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The program, led by the General Services Administration, also aims to be more transparent.
The federal program that assesses security for and authorizes cloud programs used by federal agencies plans to revamp its operations and speed up the authorization process. The Federal Risk and Authorization Management Program (FedRAMP) also aims to increase the transparency of its processes.
FedRAMP, a program of the General Services Administration, conducted external and internal surveys over the past six months to see how it could improve, FedRAMP Director Matthew Goodrich revealed in a Jan. 20 blog post. The agency spoke with “cloud service providers (CSPs), third-party assessors (3PAOs), industry consortiums, and agencies, among other users,” he explained.
Over the next few weeks and months, Goodrich promised, the program will “be making some major changes based on your feedback.”
Speeding Up Authorizations, Boosting Transparency
Commenting on one source of dissatisfaction among respondents, Goodrich said: “The fastest authorizations for FedRAMP have taken approximately six months. We agree with you — that’s simply too long.”
FedRAMP is still using a process for authorizations it designed four years ago that assumed it would take six to 12 months to construct a legacy IT system. Now, via the cloud, Goodrich noted, new systems can be built within days or “sometimes even in minutes.”
This technological advancement should bring about speedier customer service, he admits, noting that FedRAMP’s “authorization process needs to reflect that a system is already built and operational.
“To that end, we’re exploring changes to the authorization process to focus more on capabilities and evidence up front, rather than documentation throughout,” Goodrich continues.” We believe this will allow FedRAMP to scale not only for government, but for industry as well.”
Goodrich also assured that FedRAMP will be more open about its operations, disclosing what agencies are using FedRAMP, what CSPs are authorized or are in the process of being authorized, and what services are available. “And we want all of that information to be searchable, downloadable, and easy to find,” he wrote. “We’ve teamed up with 18F to make this a reality by creating a public dashboard on www.FedRAMP.gov, which will be available to you by spring.”
Higher Security Requirements
On Tuesday, FedRAMP released a draft of a newly created cloud security certification level, known as the high impact baseline. Federal Times reports: “The draft high baseline documents released Tuesday lay out a process for authorizing cloud service providers to host data that, if leaked or otherwise compromised, would have a significant impact, including personal harm, loss of life or financial ruin.”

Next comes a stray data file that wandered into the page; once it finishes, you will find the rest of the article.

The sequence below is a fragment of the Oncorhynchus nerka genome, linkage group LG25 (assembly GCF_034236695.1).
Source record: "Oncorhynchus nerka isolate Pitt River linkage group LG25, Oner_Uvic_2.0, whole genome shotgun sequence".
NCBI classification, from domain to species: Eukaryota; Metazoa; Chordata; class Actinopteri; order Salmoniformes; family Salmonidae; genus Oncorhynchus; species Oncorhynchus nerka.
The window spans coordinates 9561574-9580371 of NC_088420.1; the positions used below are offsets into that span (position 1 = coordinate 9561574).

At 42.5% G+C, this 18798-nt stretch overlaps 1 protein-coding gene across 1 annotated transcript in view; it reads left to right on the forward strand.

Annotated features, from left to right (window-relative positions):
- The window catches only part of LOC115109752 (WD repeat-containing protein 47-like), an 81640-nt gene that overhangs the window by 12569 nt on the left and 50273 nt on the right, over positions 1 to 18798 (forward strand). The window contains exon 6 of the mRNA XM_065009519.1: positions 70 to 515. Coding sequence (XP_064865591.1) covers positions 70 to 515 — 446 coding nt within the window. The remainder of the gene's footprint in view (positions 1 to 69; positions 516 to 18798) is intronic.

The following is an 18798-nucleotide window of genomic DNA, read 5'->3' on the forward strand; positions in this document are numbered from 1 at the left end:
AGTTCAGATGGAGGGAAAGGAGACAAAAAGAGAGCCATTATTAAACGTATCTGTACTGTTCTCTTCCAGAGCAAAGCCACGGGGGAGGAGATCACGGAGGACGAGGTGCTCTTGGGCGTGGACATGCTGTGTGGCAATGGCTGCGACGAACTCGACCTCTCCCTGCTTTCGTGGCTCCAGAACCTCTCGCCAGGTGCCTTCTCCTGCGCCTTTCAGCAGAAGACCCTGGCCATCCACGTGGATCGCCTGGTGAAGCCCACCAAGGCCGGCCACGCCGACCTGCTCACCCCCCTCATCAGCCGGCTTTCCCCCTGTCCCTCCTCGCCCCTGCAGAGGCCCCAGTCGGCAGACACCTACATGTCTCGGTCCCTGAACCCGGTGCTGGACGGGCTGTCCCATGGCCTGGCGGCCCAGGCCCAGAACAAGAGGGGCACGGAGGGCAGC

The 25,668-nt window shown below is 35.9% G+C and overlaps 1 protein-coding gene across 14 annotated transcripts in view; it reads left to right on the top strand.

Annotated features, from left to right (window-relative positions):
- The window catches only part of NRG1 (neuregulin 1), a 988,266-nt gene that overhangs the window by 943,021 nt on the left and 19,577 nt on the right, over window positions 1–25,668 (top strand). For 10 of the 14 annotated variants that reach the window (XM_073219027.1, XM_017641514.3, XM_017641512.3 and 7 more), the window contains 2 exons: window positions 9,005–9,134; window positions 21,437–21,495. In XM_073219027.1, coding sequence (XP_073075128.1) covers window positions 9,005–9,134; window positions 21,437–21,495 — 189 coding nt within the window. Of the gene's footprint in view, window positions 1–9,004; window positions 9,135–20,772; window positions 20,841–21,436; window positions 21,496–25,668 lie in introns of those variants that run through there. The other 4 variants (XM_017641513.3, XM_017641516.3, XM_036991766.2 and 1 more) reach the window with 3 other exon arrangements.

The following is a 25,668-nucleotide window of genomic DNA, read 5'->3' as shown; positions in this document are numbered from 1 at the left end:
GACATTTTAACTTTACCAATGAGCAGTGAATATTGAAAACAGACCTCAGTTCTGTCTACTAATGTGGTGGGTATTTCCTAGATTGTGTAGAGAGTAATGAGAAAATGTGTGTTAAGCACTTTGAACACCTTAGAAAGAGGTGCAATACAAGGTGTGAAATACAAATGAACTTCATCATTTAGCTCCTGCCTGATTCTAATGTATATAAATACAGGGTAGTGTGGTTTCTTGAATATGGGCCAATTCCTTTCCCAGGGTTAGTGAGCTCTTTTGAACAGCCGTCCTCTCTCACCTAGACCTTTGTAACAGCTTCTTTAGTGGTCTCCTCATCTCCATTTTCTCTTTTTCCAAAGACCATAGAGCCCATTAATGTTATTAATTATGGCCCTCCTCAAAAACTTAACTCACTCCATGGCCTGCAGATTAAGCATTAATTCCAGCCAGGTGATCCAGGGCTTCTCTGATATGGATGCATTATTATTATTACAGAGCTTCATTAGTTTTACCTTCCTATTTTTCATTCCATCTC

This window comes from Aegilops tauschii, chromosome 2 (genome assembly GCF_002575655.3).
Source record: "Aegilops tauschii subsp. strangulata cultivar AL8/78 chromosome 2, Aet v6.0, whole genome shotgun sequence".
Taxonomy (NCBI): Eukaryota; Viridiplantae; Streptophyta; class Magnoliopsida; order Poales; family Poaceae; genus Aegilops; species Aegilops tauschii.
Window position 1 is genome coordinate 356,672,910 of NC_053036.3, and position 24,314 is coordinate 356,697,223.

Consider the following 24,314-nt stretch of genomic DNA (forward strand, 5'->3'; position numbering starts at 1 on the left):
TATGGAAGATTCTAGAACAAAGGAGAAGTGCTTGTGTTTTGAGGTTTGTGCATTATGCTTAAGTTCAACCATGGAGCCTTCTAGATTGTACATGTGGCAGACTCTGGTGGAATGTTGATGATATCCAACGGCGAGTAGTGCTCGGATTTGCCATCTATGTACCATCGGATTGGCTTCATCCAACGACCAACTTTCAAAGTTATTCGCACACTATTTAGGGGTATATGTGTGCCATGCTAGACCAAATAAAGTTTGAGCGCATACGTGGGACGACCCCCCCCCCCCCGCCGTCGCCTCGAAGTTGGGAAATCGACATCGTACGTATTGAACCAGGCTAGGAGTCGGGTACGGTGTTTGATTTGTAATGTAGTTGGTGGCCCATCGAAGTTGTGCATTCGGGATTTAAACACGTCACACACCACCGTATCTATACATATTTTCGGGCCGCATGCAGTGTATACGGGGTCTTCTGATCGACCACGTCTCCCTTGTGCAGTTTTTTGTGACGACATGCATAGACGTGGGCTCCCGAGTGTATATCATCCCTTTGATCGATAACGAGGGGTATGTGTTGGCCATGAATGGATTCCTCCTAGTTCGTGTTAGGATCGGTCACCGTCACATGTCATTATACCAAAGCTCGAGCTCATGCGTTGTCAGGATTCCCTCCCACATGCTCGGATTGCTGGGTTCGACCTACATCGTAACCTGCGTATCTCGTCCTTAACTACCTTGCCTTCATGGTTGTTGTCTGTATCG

As survey respondents pointed out, “CSPs can provide higher level of security than FedRAMP authorizes now and that agencies want to use those services,” Goodrich noted in his post.
Goodrich said the program expects to “finalize the requirements for high impact security systems by the end of winter (read the most recent public draft of these requirements). At the same time, we’re also piloting this effort with a few vendors to be authorized via the Joint Authorization Board so that we can have lessons learned and specific areas of focus for vendors who are interested in achieving this level of security. “
The goal, he wrote, is to “help our industry partners make an informed decision about the level of effort it takes to maintain a high system, and also enable our agency customers to understand what to expect from using a cloud service for their high systems.”
Additionally, Goodrich revealed that FedRAMP is undertaking an effort to fulfill respondents’ request for the program to “match CSPs with agency needs and promote FedRAMP to the right people within agencies.” Ashley Mahan, the FedRAMP agency evangelist at GSA, is leading the initiative. Goodrich wrote that Mahan “will complete an ‘Agency Roadshow’ over the next three months. She’ll be meeting with every federal agency to identify how they’re using FedRAMP and get a better understanding [of] what types of CSPs they want to use.”
“We’d like FedRAMP to become as true of a partnership between the federal government and industry as possible — and we want the FedRAMP authorization process to clearly reflect this,” Goodrich concluded. “We need the continued engagement of both government and industry. So stay involved. We promise to continue to respond and iterate to ensure we’re meeting your needs.”
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